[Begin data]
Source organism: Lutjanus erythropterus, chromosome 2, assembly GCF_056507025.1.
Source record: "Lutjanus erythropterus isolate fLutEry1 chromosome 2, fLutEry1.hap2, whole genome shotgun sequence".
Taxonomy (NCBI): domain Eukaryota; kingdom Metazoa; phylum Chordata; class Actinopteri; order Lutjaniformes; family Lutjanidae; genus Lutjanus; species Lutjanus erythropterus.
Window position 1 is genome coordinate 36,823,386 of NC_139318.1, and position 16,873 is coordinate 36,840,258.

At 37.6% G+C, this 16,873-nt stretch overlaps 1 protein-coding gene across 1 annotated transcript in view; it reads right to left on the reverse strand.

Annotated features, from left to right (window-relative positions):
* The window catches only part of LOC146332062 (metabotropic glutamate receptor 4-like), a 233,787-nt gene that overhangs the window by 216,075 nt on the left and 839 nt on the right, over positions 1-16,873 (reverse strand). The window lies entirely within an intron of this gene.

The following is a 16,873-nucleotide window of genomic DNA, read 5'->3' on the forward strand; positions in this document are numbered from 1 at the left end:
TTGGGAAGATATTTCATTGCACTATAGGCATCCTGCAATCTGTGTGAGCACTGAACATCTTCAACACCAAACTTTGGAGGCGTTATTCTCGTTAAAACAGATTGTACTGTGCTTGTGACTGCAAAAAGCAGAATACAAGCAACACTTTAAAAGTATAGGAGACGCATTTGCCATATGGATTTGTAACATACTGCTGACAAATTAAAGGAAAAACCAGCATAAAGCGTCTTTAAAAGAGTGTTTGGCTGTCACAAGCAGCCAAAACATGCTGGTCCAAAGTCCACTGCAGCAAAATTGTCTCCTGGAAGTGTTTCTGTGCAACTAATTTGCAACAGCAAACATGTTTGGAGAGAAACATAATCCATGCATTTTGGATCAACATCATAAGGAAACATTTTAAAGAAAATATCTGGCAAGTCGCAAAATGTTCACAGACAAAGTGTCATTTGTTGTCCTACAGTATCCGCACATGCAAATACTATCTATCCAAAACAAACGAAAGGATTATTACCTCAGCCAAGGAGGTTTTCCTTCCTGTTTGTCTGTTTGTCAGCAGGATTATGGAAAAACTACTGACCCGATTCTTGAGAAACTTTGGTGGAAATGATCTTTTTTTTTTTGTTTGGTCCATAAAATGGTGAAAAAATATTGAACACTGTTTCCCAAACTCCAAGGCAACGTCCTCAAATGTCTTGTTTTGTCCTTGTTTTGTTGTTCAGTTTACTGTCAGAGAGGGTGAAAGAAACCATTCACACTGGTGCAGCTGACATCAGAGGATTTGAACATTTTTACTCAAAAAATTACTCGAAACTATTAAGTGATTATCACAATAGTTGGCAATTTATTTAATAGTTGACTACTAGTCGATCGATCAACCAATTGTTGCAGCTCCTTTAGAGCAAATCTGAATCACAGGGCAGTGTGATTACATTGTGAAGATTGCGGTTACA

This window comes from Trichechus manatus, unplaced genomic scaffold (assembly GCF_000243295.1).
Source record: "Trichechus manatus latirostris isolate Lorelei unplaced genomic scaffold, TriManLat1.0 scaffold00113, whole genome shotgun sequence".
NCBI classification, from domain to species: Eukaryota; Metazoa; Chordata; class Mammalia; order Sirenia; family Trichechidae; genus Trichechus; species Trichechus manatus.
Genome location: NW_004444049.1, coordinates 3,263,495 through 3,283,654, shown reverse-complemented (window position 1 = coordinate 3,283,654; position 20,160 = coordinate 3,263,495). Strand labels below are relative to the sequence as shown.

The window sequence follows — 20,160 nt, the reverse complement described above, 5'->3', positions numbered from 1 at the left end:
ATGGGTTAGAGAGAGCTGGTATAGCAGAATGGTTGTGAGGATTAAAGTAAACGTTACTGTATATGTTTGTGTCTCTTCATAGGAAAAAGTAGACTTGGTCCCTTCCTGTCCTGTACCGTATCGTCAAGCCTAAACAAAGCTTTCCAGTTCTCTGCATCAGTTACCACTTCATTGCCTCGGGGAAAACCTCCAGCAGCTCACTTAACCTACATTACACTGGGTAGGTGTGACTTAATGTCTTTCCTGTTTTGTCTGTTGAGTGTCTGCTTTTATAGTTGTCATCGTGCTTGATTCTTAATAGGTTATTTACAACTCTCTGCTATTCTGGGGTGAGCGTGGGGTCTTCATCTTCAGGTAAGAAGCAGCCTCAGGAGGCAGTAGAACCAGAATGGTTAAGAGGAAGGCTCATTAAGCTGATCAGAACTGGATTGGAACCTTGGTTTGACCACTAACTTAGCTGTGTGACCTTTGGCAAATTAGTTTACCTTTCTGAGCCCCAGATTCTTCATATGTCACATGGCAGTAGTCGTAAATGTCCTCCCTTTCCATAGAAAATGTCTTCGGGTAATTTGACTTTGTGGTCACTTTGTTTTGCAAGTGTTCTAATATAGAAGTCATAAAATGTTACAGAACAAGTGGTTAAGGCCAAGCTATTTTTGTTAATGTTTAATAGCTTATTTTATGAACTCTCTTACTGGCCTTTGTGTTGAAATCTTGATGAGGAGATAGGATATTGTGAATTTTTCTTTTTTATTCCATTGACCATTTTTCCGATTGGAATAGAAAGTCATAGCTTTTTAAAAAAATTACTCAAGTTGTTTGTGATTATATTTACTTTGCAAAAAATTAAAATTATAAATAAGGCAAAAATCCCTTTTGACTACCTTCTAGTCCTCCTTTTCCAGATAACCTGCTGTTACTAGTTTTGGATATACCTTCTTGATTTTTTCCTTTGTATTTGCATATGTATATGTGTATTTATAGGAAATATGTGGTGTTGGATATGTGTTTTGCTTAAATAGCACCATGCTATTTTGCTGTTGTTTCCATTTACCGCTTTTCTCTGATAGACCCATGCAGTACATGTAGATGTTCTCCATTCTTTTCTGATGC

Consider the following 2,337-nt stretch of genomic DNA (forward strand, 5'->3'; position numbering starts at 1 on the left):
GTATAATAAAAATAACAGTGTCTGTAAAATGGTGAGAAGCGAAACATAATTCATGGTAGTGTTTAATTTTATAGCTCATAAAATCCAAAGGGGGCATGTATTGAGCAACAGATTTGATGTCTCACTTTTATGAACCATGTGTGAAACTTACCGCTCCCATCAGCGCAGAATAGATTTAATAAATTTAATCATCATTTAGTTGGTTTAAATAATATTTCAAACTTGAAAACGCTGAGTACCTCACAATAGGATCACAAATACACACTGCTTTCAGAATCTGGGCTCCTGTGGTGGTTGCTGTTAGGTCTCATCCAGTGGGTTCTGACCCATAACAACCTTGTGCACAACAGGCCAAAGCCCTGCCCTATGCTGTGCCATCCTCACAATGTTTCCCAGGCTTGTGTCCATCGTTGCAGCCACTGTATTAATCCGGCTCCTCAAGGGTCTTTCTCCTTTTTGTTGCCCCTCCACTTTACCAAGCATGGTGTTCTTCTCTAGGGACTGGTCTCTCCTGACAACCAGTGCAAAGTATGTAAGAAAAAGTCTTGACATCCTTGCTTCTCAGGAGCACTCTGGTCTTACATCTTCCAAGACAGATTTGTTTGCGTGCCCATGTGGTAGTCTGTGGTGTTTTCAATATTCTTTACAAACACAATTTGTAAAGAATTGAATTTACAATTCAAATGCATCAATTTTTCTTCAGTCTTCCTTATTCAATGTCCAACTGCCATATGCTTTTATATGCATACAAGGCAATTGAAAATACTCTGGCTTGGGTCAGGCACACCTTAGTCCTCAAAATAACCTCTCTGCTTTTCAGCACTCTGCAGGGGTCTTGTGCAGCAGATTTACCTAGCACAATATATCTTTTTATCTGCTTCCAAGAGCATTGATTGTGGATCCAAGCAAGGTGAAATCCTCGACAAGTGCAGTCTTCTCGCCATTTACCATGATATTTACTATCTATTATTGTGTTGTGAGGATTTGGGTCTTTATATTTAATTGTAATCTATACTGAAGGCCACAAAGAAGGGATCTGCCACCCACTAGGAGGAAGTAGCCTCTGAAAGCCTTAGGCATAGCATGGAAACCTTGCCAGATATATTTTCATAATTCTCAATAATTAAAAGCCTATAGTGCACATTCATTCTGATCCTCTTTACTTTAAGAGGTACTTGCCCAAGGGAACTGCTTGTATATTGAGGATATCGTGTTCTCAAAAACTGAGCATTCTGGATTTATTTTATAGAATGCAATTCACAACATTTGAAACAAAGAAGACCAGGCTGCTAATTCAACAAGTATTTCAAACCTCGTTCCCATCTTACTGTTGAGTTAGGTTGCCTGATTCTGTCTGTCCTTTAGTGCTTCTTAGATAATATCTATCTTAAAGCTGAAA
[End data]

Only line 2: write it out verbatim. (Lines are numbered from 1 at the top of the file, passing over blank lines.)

Source record: "Lutjanus erythropterus isolate fLutEry1 chromosome 2, fLutEry1.hap2, whole genome shotgun sequence".